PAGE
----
The writer of the article in the "Kolnische" is charmed with the variety of things obtainable at cheap rates and has nothing but praise for the quality of the butter and cheese and eggs and milk, the preserved meats, and above all else jam. He begs the friends of prisoners in the Fatherland not to send them food, for of this they have an abundance. The only shadow in the Barmecide feast is that cast by frozen meat. If it were only not frozen everything would be perfect. The question of drink is not troublesome. Two small bottles of beer may be bought daily by each prisoner, and in addition two bottles' of wine a week. Until quits recently the courteous commandant went so far as to permit three bottles of whiskey a week for each hut, but this privilege has been withdrawn.
Under certain conditions a prisoner may send to London for an extra bottle, but only to tradesmen permitted by the camp authorities.
The Concert of Germany
No part of the camp life is more interesting than the arrangements' made for the amusement of the prisoners. The liberality of a prisoner's relative has supplied a theatre, and every 14 days there is a performance occasionally indulging the tragic solemnities of Schiller's plays. There is a choral society and an orchestra, in fact there are three orchestras, and the writer of the article amusingly describes the attempts which have been made to produce concerts at which all three orchestras might unitedly play, attempts which have been frustrated by the jealousies of the three band-masters, not one of whom cares to submit to the "over-direction" of the other.
But those Germans are not only eager for amusement, they do not neglect their intellects. They insist on having food for mind and body, and in both directions they are heavy feeders. So they have sought out among their numbers men who know things and can speak informingly about them. One is a National Economist and lectures learnedly on work and wages and the intricacies of the money market. Another is a Berlin lawyer who lectures on jurisprudence. A third is competent to speak on English literature, and, wonderful to relate, his lectures are the best attended of all.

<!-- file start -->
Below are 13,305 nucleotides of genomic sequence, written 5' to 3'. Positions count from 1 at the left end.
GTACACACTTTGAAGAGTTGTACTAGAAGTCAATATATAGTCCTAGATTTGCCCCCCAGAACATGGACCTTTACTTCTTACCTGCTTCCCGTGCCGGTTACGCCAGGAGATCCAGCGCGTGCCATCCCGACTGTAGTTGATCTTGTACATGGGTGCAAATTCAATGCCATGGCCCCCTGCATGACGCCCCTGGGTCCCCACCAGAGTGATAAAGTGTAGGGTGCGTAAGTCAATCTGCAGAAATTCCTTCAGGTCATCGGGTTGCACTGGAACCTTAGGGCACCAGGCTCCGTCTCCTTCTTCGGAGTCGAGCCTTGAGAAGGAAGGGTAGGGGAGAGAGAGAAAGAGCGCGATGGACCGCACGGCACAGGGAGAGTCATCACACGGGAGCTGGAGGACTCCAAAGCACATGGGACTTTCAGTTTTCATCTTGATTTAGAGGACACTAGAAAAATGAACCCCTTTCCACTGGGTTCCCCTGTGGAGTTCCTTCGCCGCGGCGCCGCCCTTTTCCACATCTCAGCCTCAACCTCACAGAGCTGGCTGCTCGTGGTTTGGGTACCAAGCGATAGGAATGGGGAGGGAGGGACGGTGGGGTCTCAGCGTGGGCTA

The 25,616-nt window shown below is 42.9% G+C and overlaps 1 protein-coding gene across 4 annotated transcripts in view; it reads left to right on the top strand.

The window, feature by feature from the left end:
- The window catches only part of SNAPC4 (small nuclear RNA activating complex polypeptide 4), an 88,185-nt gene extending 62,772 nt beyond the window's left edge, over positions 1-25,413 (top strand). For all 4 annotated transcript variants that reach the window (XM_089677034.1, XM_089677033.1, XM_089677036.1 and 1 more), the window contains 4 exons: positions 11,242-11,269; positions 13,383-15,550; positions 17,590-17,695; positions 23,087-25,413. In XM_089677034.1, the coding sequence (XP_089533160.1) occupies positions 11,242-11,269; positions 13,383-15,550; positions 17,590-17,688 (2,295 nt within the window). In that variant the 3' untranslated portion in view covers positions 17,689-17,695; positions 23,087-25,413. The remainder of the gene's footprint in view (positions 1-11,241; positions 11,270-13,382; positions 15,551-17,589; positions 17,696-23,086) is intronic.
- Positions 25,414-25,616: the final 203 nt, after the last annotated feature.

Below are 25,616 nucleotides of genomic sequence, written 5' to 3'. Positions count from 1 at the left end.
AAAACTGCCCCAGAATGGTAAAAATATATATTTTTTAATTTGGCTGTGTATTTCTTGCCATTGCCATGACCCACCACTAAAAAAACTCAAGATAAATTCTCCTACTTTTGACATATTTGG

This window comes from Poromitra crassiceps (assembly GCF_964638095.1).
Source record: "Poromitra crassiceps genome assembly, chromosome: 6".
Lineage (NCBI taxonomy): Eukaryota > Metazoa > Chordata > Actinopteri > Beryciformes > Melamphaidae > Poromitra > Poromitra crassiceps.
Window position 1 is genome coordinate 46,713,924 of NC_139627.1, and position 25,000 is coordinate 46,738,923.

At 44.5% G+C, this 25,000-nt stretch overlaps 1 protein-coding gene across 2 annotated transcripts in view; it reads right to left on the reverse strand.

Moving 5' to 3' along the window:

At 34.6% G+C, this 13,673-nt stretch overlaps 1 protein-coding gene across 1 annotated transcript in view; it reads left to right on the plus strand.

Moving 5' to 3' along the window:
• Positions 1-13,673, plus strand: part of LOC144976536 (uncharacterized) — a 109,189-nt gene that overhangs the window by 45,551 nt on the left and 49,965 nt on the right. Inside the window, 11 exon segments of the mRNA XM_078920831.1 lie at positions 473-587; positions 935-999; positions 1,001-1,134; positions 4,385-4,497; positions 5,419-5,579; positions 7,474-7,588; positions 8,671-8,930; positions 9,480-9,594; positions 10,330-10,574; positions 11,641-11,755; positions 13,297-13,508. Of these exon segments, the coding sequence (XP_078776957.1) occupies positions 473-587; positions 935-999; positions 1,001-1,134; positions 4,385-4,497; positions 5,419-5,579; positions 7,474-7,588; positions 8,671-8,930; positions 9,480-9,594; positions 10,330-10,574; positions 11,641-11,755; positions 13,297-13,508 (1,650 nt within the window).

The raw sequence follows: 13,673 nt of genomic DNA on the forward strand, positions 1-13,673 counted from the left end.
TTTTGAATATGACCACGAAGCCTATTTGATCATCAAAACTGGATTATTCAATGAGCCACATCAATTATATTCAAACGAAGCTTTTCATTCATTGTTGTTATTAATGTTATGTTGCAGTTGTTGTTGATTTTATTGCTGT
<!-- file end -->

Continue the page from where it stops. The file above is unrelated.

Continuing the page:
There are lecturers on history, and the camp must contain a large number of linguists, for we hear of lessons in French, Italian, Spanish, English, and Russian, as well as several more exotic languages. Some of the teachers demand a small fee, others give their lessons gratis.
Arrangements of a satisfactory character have been made for exercise, especially for tennis, and the national game of skittles. Walks in the country are also a daily feature of camp life and. afford much enjoyment the prisoners finding much that is edifying in a quiet way on the serene highways and byways of an English country-side. Some of them, apparently, do not enjoy the attentions shown them by the school-children of the neighbourhood. But on one occasion, when they were taken for a party of Kitchener's recruits, they had an experience which still tickles them when they think of it.
Unlike our unfortunate prisoners in German camps, the men at Lofthouse Park may take in the daily English papers, where they may read the edifying German "official," and the still more edifying "wireless."
from 'the War Illustrated' - German prisoners in Great Britain